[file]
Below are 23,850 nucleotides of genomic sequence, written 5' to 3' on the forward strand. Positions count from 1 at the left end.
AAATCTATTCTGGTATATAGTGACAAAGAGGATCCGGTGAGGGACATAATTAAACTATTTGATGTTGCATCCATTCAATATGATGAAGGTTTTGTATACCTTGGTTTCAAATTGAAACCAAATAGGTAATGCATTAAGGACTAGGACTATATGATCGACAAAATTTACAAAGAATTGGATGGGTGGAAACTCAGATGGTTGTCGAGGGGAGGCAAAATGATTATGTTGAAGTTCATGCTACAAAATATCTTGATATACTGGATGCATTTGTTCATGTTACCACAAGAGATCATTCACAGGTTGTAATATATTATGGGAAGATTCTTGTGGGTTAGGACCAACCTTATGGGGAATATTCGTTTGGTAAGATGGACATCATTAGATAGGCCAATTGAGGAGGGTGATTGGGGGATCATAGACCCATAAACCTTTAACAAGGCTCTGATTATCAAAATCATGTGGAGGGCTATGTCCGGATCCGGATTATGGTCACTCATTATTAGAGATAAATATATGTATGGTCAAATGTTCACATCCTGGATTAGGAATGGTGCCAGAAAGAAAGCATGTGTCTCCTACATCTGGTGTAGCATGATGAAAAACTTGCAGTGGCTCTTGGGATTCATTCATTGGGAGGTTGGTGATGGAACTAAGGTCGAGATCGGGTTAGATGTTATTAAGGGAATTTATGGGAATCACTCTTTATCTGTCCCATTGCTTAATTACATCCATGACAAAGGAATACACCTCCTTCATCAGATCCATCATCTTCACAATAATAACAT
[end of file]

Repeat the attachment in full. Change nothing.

Below are 23,850 nucleotides of genomic sequence, written 5' to 3' on the forward strand. Positions count from 1 at the left end.
AAATCTATTCTGGTATATAGTGACAAAGAGGATCCGGTGAGGGACATAATTAAACTATTTGATGTTGCATCCATTCAATATGATGAAGGTTTTGTATACCTTGGTTTCAAATTGAAACCAAATAGGTAATGCATTAAGGACTAGGACTATATGATCGACAAAATTTACAAAGAATTGGATGGGTGGAAACTCAGATGGTTGTCGAGGGGAGGCAAAATGATTATGTTGAAGTTCATGCTACAAAATATCTTGATATACTGGATGCATTTGTTCATGTTACCACAAGAGATCATTCACAGGTTGTAATATATTATGGGAAGATTCTTGTGGGTTAGGACCAACCTTATGGGGAATATTCGTTTGGTAAGATGGACATCATTAGATAGGCCAATTGAGGAGGGTGATTGGGGGATCATAGACCCATAAACCTTTAACAAGGCTCTGATTATCAAAATCATGTGGAGGGCTATGTCCGGATCCGGATTATGGTCACTCATTATTAGAGATAAATATATGTATGGTCAAATGTTCACATCCTGGATTAGGAATGGTGCCAGAAAGAAAGCATGTGTCTCCTACATCTGGTGTAGCATGATGAAAAACTTGCAGTGGCTCTTGGGATTCATTCATTGGGAGGTTGGTGATGGAACTAAGGTCGAGATCGGGTTAGATGTTATTAAGGGAATTTATGGGAATCACTCTTTATCTGTCCCATTGCTTAATTACATCCATGACAAAGGAATACACCTCCTTCATCAGATCCATCATCTTCACAATAATAACAT